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Brand new thinking about government?

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Melanie Stetson Freeman/staff

(Read caption) Government is easy to knock. Getting the right balance between performing essentially public services and intruding too much on the private sector will be deep, hard work for the White House and the next Congress. But no serious person thinks we can do without government.

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Sometimes a new name is just what an organization needs. The Computing Tabulating Recording Corporation was a yawner. As IBM, it became the gold standard in office equipment. How about BackRub? Sounds holistic and friendly. When it relaunched as Google, it tapped into an impressive, hypermathematical vibe. Same with Brad’s Drink, which pharmacist Caleb Bradham of New Bern, N.C., concocted and later renamed Pepsi, making customers think not only young but about settling their stomachs.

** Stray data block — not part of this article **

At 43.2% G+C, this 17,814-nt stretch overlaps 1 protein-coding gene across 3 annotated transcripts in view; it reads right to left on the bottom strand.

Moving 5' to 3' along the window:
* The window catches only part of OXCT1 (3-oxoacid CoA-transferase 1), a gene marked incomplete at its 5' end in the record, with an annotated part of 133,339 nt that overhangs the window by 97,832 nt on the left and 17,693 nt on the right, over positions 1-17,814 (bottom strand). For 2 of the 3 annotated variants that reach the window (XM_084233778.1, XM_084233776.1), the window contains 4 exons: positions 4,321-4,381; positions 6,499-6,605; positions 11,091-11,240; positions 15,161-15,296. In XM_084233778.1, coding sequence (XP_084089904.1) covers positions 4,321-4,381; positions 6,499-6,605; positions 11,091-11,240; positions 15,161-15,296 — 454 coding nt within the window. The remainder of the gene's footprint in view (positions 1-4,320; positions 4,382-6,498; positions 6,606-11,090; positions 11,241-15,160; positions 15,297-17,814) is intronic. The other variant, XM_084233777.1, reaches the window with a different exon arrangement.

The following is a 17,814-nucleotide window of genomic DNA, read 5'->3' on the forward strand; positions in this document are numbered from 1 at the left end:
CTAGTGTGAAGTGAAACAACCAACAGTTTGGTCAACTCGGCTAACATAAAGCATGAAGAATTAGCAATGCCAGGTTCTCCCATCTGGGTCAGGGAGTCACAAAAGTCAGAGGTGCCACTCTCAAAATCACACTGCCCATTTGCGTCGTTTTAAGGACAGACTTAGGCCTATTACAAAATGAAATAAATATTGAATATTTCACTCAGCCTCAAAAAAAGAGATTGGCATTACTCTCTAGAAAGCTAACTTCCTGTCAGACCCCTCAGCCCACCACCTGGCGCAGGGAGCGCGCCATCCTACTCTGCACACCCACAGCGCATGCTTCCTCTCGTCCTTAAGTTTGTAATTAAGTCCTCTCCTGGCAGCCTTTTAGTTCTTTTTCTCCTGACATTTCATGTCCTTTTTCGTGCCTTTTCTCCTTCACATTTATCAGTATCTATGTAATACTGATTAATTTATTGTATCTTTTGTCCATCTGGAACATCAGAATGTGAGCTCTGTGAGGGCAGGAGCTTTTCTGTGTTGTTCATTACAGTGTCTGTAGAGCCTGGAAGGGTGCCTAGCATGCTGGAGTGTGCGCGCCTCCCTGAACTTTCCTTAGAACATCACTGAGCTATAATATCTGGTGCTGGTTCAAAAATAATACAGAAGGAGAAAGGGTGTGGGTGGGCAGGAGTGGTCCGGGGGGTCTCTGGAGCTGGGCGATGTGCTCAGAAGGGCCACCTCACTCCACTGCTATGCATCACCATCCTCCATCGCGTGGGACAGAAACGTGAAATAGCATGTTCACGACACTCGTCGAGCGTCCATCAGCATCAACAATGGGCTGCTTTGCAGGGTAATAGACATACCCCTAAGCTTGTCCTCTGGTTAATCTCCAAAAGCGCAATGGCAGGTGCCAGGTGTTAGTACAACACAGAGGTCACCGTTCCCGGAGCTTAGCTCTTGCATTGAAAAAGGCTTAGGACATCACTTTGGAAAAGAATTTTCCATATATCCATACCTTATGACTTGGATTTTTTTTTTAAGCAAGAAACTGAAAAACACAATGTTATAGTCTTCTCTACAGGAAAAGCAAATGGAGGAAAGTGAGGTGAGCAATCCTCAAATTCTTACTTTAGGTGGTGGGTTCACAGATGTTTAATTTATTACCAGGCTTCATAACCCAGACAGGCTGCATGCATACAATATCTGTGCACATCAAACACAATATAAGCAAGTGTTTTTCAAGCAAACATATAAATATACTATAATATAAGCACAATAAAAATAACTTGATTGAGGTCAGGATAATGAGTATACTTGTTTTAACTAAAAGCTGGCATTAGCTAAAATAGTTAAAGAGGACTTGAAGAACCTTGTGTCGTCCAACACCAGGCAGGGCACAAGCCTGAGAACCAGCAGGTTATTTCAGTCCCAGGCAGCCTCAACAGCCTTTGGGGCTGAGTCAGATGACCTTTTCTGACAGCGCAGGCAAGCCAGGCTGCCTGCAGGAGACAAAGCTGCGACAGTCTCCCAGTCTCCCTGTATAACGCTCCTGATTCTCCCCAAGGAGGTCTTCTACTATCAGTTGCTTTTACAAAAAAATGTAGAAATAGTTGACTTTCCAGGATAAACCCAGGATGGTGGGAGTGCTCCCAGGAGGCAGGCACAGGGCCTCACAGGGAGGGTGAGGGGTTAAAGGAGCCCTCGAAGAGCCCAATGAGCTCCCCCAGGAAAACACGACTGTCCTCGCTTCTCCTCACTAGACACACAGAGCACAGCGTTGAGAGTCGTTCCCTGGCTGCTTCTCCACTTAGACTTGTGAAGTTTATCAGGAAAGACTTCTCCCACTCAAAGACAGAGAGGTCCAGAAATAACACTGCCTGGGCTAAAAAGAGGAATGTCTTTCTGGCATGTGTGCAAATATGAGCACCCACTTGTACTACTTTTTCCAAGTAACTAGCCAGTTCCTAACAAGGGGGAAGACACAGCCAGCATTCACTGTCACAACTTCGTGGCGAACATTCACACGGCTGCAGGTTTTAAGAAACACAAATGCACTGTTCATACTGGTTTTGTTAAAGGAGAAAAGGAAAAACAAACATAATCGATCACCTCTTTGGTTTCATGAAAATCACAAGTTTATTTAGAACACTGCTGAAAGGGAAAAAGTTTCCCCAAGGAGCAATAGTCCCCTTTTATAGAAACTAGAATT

Rebranding can also help when a company has so much baggage that it needs a new identity. ValuJet was a cheapo airline with a bad safety record. It remade itself as AirTran – nothing fancy, but it’ll get you there. Phillip Morris morphed into Altria, which sounds more like a Mediterranean island or a high-end charity than a tobacco trafficker. The controversial security firm of Blackwater is now Xe. Inscrutable? Dangerous? Go figure.

Yet another approach is to go warm and fuzzy. Radio Shack decided it would just be The Shack. The fast-food purveyor behind Taco Bell, KFC, and Pizza Hut became Yum.

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